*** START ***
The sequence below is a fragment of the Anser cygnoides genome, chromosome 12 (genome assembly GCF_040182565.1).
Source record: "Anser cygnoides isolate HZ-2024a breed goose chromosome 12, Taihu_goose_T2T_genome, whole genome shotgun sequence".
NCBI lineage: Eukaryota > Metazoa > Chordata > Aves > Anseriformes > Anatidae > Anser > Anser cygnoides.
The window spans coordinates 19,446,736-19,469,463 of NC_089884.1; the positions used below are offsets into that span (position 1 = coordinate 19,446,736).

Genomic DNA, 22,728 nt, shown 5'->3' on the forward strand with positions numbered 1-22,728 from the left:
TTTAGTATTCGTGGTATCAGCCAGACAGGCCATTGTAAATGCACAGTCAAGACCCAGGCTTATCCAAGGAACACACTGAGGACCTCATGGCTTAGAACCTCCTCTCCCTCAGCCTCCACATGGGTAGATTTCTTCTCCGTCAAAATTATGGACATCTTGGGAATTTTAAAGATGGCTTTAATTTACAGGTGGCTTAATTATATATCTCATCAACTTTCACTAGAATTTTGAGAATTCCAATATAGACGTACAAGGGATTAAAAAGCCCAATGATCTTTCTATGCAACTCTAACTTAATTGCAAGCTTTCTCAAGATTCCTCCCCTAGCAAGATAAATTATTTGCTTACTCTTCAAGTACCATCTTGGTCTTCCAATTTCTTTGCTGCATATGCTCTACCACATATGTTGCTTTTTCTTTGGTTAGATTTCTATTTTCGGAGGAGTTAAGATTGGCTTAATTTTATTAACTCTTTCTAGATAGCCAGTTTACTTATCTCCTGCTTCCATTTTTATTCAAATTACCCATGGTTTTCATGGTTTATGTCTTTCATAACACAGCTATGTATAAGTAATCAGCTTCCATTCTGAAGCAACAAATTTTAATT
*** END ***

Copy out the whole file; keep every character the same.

The sequence below is a fragment of the Anser cygnoides genome, chromosome 12 (genome assembly GCF_040182565.1).
Source record: "Anser cygnoides isolate HZ-2024a breed goose chromosome 12, Taihu_goose_T2T_genome, whole genome shotgun sequence".
NCBI lineage: Eukaryota > Metazoa > Chordata > Aves > Anseriformes > Anatidae > Anser > Anser cygnoides.
The window spans coordinates 19,446,736-19,469,463 of NC_089884.1; the positions used below are offsets into that span (position 1 = coordinate 19,446,736).

Genomic DNA, 22,728 nt, shown 5'->3' on the forward strand with positions numbered 1-22,728 from the left:
TTTAGTATTCGTGGTATCAGCCAGACAGGCCATTGTAAATGCACAGTCAAGACCCAGGCTTATCCAAGGAACACACTGAGGACCTCATGGCTTAGAACCTCCTCTCCCTCAGCCTCCACATGGGTAGATTTCTTCTCCGTCAAAATTATGGACATCTTGGGAATTTTAAAGATGGCTTTAATTTACAGGTGGCTTAATTATATATCTCATCAACTTTCACTAGAATTTTGAGAATTCCAATATAGACGTACAAGGGATTAAAAAGCCCAATGATCTTTCTATGCAACTCTAACTTAATTGCAAGCTTTCTCAAGATTCCTCCCCTAGCAAGATAAATTATTTGCTTACTCTTCAAGTACCATCTTGGTCTTCCAATTTCTTTGCTGCATATGCTCTACCACATATGTTGCTTTTTCTTTGGTTAGATTTCTATTTTCGGAGGAGTTAAGATTGGCTTAATTTTATTAACTCTTTCTAGATAGCCAGTTTACTTATCTCCTGCTTCCATTTTTATTCAAATTACCCATGGTTTTCATGGTTTATGTCTTTCATAACACAGCTATGTATAAGTAATCAGCTTCCATTCTGAAGCAACAAATTTTAATT